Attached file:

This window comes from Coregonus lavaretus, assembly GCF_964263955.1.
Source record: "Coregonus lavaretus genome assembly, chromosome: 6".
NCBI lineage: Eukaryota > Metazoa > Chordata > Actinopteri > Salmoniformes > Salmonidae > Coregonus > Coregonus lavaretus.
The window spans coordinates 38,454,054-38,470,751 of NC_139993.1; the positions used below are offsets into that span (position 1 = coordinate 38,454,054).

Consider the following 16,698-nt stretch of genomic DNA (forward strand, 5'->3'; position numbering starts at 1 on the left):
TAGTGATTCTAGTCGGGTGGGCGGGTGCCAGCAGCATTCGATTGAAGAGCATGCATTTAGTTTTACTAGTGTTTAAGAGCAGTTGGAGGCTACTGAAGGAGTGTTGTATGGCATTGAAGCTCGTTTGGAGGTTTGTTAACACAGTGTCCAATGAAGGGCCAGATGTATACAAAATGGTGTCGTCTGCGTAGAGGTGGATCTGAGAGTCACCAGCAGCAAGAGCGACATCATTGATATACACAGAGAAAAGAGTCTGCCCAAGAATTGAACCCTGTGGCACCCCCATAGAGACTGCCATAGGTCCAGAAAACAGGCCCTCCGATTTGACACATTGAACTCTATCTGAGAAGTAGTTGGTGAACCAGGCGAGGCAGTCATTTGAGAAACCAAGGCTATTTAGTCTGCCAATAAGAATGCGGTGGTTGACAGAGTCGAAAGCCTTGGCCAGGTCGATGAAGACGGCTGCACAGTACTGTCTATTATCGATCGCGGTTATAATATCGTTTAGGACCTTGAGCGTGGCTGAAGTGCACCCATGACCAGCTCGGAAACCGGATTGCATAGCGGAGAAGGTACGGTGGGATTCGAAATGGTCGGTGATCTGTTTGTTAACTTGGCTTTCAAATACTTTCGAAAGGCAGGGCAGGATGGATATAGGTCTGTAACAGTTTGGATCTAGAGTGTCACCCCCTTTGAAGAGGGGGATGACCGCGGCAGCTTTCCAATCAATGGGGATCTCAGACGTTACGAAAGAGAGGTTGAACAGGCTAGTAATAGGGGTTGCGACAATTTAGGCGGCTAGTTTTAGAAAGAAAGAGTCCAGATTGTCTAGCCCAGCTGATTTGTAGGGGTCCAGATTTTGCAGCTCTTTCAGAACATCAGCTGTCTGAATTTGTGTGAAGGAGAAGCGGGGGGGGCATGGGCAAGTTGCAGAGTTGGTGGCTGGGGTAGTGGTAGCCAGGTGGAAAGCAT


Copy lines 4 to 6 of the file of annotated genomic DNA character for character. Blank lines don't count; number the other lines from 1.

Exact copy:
The window spans coordinates 38,454,054-38,470,751 of NC_139993.1; the positions used below are offsets into that span (position 1 = coordinate 38,454,054).

Consider the following 16,698-nt stretch of genomic DNA (forward strand, 5'->3'; position numbering starts at 1 on the left):
TAGTGATTCTAGTCGGGTGGGCGGGTGCCAGCAGCATTCGATTGAAGAGCATGCATTTAGTTTTACTAGTGTTTAAGAGCAGTTGGAGGCTACTGAAGGAGTGTTGTATGGCATTGAAGCTCGTTTGGAGGTTTGTTAACACAGTGTCCAATGAAGGGCCAGATGTATACAAAATGGTGTCGTCTGCGTAGAGGTGGATCTGAGAGTCACCAGCAGCAAGAGCGACATCATTGATATACACAGAGAAAAGAGTCTGCCCAAGAATTGAACCCTGTGGCACCCCCATAGAGACTGCCATAGGTCCAGAAAACAGGCCCTCCGATTTGACACATTGAACTCTATCTGAGAAGTAGTTGGTGAACCAGGCGAGGCAGTCATTTGAGAAACCAAGGCTATTTAGTCTGCCAATAAGAATGCGGTGGTTGACAGAGTCGAAAGCCTTGGCCAGGTCGATGAAGACGGCTGCACAGTACTGTCTATTATCGATCGCGGTTATAATATCGTTTAGGACCTTGAGCGTGGCTGAAGTGCACCCATGACCAGCTCGGAAACCGGATTGCATAGCGGAGAAGGTACGGTGGGATTCGAAATGGTCGGTGATCTGTTTGTTAACTTGGCTTTCAAATACTTTCGAAAGGCAGGGCAGGATGGATATAGGTCTGTAACAGTTTGGATCTAGAGTGTCACCCCCTTTGAAGAGGGGGATGACCGCGGCAGCTTTCCAATCAATGGGGATCTCAGACGTTACGAAAGAGAGGTTGAACAGGCTAGTAATAGGGGTTGCGACAATTTAGGCGGCTAGTTTTAGAAAGAAAGAGTCCAGATTGTCTAGCCCAGCTGATTTGTAGGGGTCCAGATTTTGCAGCTCTTTCAGAACATCAGCTGTCTGAATTTGTGTGAAGGAGAAGCGGGGGGGGCATGGGCAAGTTGCAGAGTTGGTGGCTGGGGTAGTGGTAGCCAGGTGGAAAGCAT